Graceland posted this two weeks prior to the actual anniversary date of March 24, 1958, and I’ll be a little early here as well. Their blog post is a good one, and I recommend that you read it. There are nine big photos and a short video. I had never seen the picture of Elvis sitting in front of the Christmas tree looking at his draft notice.
Other highlights include Elvis’ famous quote that the Army was “a duty I’ve got to fill and I’m going to do it.” I also got a kick out of learning that Col. Parker handed out “King Creole” balloons to the fans outside the induction center. Leave it to Parker to turn it into an opportunity to promote the movie Elvis had just finished filming.
I’ve been collecting Elvis Army photos for about twelve years and now have hundreds of them. So, I’ve culled through them and tried to find the most interesting. How do you like him doing his signature lip curl while in Army uniform and carrying a duffel bag on his shoulder?
You’ve probably seen this photo before, but do you know what “Armor” means?
It means tanks.
So far, we have seen Elvis in three different Army hats. Here are some more.
Elvis was photographed with a lot of fans while he was stationed in Germany, but this one takes the prize.
Speaking of fans, check out this letter from three young Elvis Presley lovers. They actually sent it to President Eisenhower imploring him exempt Elvis from a G.I. haircut – “If you cut his sideburns off, we will just die.”
And here is Elvis with his Army haircut and no sideburns.
Now, take a look at one of the lesser known photos of Elvis getting that haircut at Ft. Chaffee in Arkansas.
Have you ever had some guy sweeping up your hair clippings the minute they hit the floor? This was arranged by Col. Parker who saw yet another promotional opportunity. He ordered that all of Elvis’ hair clippings from his Army induction haircut be gathered up and sent to his fan clubs. One lock ended up at the Tulsa World newspaper, and they used it in a contest. Winner Sybil Coughman completed this sentence “I think the US Army can make the best use of Elvis by…
“…letting him give hip exercises to the soldiers to keep them trim and in good shape like he is.”
Hip exercises. Yeah, the Army will surely go for that.
Here’s one last rare haircut photo. It appeared in a six-page pictorial spread in a magazine called Cool Hep Cats.
This may be the only magazine in history to superimpose text over Elvis’ face.
Okay, that was going off on a tangent. Let’s get back to Elvis in the Army.
You probably know that Elvis’ Memphis friends Red West and Lamar Fike travelled to Germany to continue their roles as buddies in residence. Elvis also made friends with two future Memphis Mafia members while in the Army – Joe Esposito and Charlie Hodge. Here is a shot of Elvis and Charlie in uniform.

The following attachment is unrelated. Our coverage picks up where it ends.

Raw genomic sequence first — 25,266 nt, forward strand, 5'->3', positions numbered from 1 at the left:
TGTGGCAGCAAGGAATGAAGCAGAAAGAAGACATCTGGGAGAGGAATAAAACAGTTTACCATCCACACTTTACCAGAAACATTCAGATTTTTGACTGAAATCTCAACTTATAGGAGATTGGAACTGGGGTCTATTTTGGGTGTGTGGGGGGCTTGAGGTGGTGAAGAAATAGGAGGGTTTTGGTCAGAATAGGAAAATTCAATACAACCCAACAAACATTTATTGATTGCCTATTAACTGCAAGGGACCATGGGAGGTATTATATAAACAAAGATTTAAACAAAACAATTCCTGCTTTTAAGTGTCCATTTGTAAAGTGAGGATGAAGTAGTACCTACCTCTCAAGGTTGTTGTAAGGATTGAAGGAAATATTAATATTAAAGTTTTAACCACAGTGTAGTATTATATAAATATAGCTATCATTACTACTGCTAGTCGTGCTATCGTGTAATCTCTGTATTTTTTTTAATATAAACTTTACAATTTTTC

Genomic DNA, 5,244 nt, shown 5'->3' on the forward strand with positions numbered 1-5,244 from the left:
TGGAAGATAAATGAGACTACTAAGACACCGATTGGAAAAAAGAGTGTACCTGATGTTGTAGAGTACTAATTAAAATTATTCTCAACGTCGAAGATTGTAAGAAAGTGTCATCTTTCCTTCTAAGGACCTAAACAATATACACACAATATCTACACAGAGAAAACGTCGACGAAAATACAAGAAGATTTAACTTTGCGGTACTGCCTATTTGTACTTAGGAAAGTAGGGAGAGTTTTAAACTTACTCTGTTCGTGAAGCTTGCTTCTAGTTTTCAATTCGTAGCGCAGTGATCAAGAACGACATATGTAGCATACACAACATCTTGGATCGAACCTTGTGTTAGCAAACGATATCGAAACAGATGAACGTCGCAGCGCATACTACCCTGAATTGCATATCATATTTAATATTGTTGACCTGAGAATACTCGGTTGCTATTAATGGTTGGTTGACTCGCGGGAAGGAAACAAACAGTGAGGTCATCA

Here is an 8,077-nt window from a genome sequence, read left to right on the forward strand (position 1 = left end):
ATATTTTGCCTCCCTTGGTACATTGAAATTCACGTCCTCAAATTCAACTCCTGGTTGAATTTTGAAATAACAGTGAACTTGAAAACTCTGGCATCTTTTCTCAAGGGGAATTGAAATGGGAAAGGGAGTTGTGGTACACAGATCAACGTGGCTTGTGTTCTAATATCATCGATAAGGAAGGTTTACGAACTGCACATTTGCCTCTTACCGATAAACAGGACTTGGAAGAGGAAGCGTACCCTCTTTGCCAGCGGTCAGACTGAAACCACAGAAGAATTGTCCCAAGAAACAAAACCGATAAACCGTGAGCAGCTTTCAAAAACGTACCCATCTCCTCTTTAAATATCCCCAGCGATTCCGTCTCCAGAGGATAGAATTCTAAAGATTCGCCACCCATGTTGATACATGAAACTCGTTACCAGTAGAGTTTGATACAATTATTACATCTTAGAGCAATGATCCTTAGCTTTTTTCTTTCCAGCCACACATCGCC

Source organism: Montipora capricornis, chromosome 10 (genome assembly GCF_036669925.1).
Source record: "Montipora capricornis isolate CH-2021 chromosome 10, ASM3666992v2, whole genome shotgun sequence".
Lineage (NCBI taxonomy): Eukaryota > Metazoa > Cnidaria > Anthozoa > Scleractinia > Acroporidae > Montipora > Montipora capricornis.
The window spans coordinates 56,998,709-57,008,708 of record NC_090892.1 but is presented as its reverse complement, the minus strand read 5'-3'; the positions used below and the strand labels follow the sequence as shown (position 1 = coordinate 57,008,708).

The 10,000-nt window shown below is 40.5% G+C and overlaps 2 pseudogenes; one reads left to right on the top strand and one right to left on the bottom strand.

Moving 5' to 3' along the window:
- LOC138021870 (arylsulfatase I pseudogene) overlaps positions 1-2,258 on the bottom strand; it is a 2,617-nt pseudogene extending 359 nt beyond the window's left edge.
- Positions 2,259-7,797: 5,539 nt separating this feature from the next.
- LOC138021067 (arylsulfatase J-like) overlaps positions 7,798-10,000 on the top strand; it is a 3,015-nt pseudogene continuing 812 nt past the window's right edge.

They originally connected at Ft. Chaffee during Elvis’ four-day stay there. They shipped off to Ft. Hood, Texas together and also on the USS Randall troop ship to Germany.
Look at the white box below Elvis’ left hand. It was another Col. Parker idea, and guess what it contained? Dozens of playing-card-sized autographed photos of Elvis. As the tug boats began pushing the USS Randall out into New York Harbor. Elvis flipped the cards, a hand-full at a time, over the railing and they fluttered down to lucky fans standing on the dock four decks below. Parker must have had advance knowledge that the US Army Band would be present on the dock the day Elvis shipped out. So, he printed up copies of the music to several Elvis songs and delivered them to the band leader who in turn passed them out to all the musicians. Songs they played that day included “That’s All Right,” “Hound Dog,” “Don’t be Cruel,” “Tutti Fruitti” and others.
There were no John Philip Sousa marches to mark this occasion. Col. Parker really could pull off some good schemes to promote Elvis.
I have four different photos of Elvis in his Army uniforms playing guitar. I suppose he entertained the guys during off hours.
Elvis (plus Red West and Lamar Fike) were entertained by Bill Haley while on leave in Stuttgart, West Germany in October 1959.
Do you remember Marion Keisker, the studio manager for Sam Phillips at Sun Records who is credited as being first to recognize Elvis’ potential? She left Sun Records in 1957 and joined the Air Force. While she was in Germany as assistant manager of the Armed Forces Television Network in 1960, Marion Keisker and Elvis held a reunion
And one last look at Elvis, the soldier.
There have been two other ElvisBlog articles about Elvis in the Army. If you would like to learn more, click on these:
And next week we will look at Elvis’ discharge from the Army and his trip home to Memphis. It’s only the 58th anniversary, so the Graceland Blog probably won’t cover it for two more years.
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